Disappointing sales figures for big department stores over the critical holiday season have several of them scrambling to close stores, sell assets and commit to online retail.
Sears announced it is selling its Craftsman brand tools to Stanley Black & Decker is another retreat for the beleaguered Hoffman Estates retailer that dovetails with an announcement from Macy's that it's slashing 6,200 jobs after holiday sales dropped 2.1 percent from 2015.
"People are just going around department stores, they are just shopping directly the brands, they don't even have to walk into the store anymore; the department stores have reacted by saying, let's have an online store, Macy's has an online presence they will expand that so if you can't beat them join them but that trend is not going to slow down," Brian Battle, Performance Trust Capital Partners, said.
Kohl's November through December sales also plunged 2.1 percent across its 1,100 stores.
Macy's CEO Terry Lundgren said in a statement that he expects sales this year to decline at a similar rate to the holiday performance. Stocks of these and other department stores fell sharply on Thursday.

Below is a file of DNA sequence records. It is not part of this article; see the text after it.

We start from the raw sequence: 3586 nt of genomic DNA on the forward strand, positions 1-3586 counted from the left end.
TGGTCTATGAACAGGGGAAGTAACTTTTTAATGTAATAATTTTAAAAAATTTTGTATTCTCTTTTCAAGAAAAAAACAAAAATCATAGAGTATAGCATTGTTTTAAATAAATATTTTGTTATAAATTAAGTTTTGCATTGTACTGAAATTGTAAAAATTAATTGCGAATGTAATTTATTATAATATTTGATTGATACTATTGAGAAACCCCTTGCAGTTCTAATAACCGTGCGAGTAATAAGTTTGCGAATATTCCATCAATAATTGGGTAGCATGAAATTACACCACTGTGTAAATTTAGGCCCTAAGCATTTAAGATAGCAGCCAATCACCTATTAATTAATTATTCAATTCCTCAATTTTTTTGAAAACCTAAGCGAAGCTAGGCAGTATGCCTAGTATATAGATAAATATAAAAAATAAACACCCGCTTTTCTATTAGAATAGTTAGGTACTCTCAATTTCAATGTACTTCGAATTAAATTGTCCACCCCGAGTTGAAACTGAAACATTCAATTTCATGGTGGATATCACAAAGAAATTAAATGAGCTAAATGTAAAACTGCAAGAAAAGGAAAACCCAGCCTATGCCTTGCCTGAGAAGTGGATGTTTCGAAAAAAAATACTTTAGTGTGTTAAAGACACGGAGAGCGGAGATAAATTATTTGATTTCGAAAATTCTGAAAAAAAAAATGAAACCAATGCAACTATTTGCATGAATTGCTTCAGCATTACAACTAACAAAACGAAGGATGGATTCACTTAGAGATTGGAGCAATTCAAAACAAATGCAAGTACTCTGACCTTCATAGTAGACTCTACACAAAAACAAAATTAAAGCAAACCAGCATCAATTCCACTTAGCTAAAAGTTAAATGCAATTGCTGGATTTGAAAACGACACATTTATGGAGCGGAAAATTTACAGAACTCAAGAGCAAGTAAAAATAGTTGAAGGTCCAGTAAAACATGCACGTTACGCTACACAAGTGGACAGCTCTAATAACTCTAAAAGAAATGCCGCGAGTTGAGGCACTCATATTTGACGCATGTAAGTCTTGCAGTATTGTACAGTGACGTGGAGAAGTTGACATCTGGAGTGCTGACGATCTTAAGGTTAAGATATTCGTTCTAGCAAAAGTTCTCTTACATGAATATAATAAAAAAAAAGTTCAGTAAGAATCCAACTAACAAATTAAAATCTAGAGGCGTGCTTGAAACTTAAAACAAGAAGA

"People who used to work at Macy's are probably go and work at Amazon fulfillment or they are going to have to work on the online store accounting department, those jobs will transfer to different places," Battle said.
But some people still like to shop in stores and analysts contend the bricks and mortar can still churn out cash. At Bloomingdale Mall they have all three of those department stores facing trouble right now and they said the future of retail is all about specialization.
"We have a theatre, we have a bowling alley and there's so much more is coming in. Also, shopping centers are also community centers so our ownership realizes that," Stacy Kallas, Stratford Square Mall marketing director, said. "Our holiday sales and traffic were up for the season which means it is working for us."
Major retailers see drop in sales, some stores to close